Do you have questions about securing your social media account? Ask in the comments, and don’t forget to subscribe to Tech Tips by email and follow on Facebook. You can also follow @trionaguidry on Twitter.

 

A Parent’s Guide To Protecting Your Kids Online

kidsIt’s hard to protect kids online, because parents and educators often have a hard time finding resources that can help them understand the latest risks and recommendations. I’ve gathered a variety of information in one place so you can learn about antivirus, parental controls, and protecting your kids while using mobile devices and video games.

Kids’ computers are among the most vulnerable to security threats. That’s not to say your kids are doing anything wrong. On the contrary, they’re the victims. Not only do virus-writers like to booby-trap kids with malicious web sites, they also like to infiltrate legitimate ones. Kids are also at much at risk of identity theft as any Internet user. More so, because cyberbullying has become such a deadly and devastating menace.

These are resources every parent needs to know about how computer viruses and Internet threats work. If you have questions, please feel free to comment. You can also subscribe to Tech Tips by email and follow on Facebook. You can also follow @trionaguidry on Twitter.

Antivirus And Security

Mobile Devices

Video Games

Cyberbullying And Harassment

 

How To Avoid Keyloggers, Ransomware, And Rootkits

keyThe most advanced threats to your computer – keyloggers, ransomware, and rootkits – are also the most insidious. The best way to deal with them is to avoid them entirely.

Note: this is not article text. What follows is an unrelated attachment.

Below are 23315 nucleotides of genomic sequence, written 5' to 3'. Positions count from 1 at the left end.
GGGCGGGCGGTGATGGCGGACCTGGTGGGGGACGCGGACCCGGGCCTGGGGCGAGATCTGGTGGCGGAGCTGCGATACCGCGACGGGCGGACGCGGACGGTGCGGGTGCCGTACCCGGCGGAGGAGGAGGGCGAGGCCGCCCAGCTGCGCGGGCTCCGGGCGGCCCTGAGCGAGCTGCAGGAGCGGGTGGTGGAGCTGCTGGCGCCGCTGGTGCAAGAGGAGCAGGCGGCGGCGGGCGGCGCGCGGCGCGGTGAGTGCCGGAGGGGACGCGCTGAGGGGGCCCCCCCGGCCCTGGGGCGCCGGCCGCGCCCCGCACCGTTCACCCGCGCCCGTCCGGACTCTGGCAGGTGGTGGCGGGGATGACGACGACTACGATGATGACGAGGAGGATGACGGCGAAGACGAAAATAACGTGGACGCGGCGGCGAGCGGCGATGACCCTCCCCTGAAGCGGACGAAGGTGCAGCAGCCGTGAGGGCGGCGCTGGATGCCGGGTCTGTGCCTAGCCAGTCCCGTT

Keyloggers come in hardware form, but are usually software viruses that secretly record everything you type. Ransomware holds your computer and its data hostage until you pay. Rootkits allow hackers to remote-control your computer, and are often used to introduce other types of malware.

Related article: Advanced Threats Target Your Computer (The Northwest Herald)

So why should you fear these threats?

  • They bypass your security.
  • They steal your money and your identity.
  • They force your computer to infect still more computers.
  • They turn your computer into a spam-generating cog in the hackers’ profit-driven machine.

In the tech industry we say you’re rooted or pwned (like owned with a p – “powned”). In other words, the hackers own you. They own your accounts, your passwords, your address, your finances… your life.

Related Tech Tips article: What To Do If You Get A Computer Virus

Fake Antivirus Software
In particular, watch out for fake software scams. I’ve spoken of these before. Fake antivirus software tricks you into installing it, then bypasses your protections and invites its malware friends in to play. It’s devilishly hard to get rid of, as anyone who’s been infected can tell you. Usually you’re looking at a reinstall. And the darn stuff actually makes you pay to be infected! Talk about a scam.

This is why you don’t want to do a web search for “Windows antivirus” and start clicking on random links – many of them are poisoned results that lead you straight to the lookalike fakes.

Related Tech Tips articles: Is Your Security Software Real Or Rogue?How To Spot Bad Web Links

Rootkits And Remote Admin
Concerning rootkits – those backdoor programs that allow hackers remote control of your computer – I’d like to point out that these are not the same as the built-in remote admin tools on your computer. A rootkit, by its nature, is designed to be stealthy. Remote admin programs are supposed to be used to maintain computers for legitimate purposes (say, if you are performing tech support on machines in a remote office). But it can also be exploited just like a rootkit if a hacker convinces you to turn it on. Check out this article on telephone tech support scams for an example.

Related articles: Tech Support Phone Scams Hit HomeHow To Kill Computer Keyloggers

Drive Imagers
Fortunately, you can make it easier to recover your computer if you do have to reinstall it – by imaging the drive while it’s still clean. This, combined with regular backups of your everyday data, will let you restore your computer quickly.

Windows Drive Imagers

Mac Drive Imagers

Have you encountered keyloggers, ransomware, or rootkits? Share in the comments, and don’t forget to subscribe to Tech Tips by email and follow on Facebook. You can also follow @trionaguidry on Twitter.

Image courtesy of Stuart Miles / FreeDigitalPhotos.net

Cyber Attacks Spell Trouble For Consumers